Literary Zone

Mexican writer Octavio Paz

24 March 2024 at 21:25 | 2663 views

Octavio Paz Lozano[a] (March 31, 1914 – April 19, 1998) was a Mexican poet and diplomat. For his body of work, he was awarded the 1977 Jerusalem Prize, the 1981 Miguel de Cervantes Prize, the 1982 Neustadt International Prize for Literature, and the 1990 Nobel Prize in Literature.

Early life
Octavio Paz was born near Mexico City. His family was a prominent liberal political family in Mexico, with Spanish and indigenous Mexican roots. His grandfather, Ireneo Paz, the family’s patriarch, fought in the War of the Reform against conservatives, and then became a staunch supporter of liberal war hero Porfirio Díaz up until just before the 1910 outbreak of the Mexican Revolution. Ireneo Paz became an intellectual and journalist, starting several newspapers, where he was publisher and printer. Ireneo’s son, Octavio Paz Solórzano, supported Emiliano Zapata during the Revolution, and published an early biography of him and the Zapatista movement. Octavio was named for him, but spent considerable time with his grandfather Ireneo, since his namesake father was active fighting in the Mexican Revolution; his father died in a violent fashion. The family experienced financial ruin after the Mexican Revolution; they briefly relocated to Los Angeles, before returning to Mexico. Paz had blue eyes and was often mistaken for a foreigner by other children—according to a biography written by his long-time associate, historian Enrique Krauze, when Zapatista revolutionary Antonio Díaz Soto y Gama met young Octavio, he said, "Caramba, you didn’t tell me you had a Visigoth for a son!" Krauze quotes Paz as saying, "I felt myself Mexican but they wouldn’t let me be one."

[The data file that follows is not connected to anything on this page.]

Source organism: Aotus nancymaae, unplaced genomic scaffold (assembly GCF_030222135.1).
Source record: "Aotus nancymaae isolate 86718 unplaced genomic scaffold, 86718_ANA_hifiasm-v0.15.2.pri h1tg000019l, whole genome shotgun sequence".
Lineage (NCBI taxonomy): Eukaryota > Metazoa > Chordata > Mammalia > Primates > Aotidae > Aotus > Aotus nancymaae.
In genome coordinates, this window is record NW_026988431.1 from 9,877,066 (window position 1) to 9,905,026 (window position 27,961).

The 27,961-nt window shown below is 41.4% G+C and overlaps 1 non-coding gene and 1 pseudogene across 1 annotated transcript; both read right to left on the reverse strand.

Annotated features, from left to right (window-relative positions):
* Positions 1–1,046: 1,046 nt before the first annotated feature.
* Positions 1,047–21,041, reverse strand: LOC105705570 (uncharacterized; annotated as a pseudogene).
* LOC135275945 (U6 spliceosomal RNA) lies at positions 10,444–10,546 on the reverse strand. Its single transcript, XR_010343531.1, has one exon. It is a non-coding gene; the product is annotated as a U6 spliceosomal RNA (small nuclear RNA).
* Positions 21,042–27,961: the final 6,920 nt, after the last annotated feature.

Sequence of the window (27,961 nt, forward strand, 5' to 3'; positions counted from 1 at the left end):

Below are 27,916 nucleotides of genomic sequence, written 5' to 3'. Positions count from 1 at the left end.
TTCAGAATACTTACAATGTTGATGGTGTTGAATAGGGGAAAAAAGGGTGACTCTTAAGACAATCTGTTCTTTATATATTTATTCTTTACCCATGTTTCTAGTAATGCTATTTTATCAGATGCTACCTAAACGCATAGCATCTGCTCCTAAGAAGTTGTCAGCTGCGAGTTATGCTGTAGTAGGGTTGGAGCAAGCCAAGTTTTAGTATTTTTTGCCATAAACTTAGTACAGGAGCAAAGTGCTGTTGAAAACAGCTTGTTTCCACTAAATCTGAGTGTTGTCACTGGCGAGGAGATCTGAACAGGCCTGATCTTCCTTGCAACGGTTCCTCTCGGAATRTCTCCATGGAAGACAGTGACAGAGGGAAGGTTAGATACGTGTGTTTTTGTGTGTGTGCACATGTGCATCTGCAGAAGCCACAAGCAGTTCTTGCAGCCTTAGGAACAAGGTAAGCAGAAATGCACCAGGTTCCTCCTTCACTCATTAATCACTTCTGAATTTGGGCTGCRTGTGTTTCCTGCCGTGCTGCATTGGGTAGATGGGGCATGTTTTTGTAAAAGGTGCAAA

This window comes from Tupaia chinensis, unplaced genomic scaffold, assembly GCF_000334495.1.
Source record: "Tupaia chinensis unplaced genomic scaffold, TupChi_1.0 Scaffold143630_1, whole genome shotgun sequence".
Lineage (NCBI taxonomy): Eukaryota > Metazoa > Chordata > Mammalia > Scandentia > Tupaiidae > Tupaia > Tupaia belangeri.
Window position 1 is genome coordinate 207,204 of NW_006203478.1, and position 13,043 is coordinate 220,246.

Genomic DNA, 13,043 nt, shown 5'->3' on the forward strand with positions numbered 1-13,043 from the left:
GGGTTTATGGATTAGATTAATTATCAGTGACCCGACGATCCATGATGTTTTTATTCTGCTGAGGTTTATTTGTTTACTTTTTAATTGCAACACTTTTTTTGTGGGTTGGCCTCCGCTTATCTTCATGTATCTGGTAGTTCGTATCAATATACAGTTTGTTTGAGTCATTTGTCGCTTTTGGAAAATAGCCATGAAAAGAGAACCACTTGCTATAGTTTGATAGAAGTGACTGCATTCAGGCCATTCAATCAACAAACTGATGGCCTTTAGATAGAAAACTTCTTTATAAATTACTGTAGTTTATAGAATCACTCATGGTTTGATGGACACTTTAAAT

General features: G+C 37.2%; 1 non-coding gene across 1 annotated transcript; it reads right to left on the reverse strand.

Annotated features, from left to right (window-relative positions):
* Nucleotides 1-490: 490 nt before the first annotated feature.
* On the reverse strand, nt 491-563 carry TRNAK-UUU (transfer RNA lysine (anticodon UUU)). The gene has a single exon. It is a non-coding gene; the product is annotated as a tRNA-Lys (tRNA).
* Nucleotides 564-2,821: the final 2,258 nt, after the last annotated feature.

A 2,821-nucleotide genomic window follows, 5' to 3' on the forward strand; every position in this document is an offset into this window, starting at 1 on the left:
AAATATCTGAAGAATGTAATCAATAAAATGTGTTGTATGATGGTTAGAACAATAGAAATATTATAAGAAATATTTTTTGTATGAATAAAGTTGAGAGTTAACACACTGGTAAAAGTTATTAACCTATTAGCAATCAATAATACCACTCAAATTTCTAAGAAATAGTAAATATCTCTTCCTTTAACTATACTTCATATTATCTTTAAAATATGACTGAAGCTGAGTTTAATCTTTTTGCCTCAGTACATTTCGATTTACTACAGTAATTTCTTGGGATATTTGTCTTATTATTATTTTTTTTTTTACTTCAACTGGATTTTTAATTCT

Paz was introduced to literature early in his life through the influence of his grandfather Ireneo’s library, filled with classic Mexican and European literature. During the 1920s, he discovered Gerardo Diego, Juan Ramón Jiménez, and Antonio Machado; these Spanish writers had a great influence on his early writings.

As a teenager in 1931, Paz published his first poems, including "Cabellera". Two years later, at the age of nineteen, he published Luna Silvestre (Wild Moon), a collection of poems. In 1932, with some friends, he funded his first literary review, Barandal.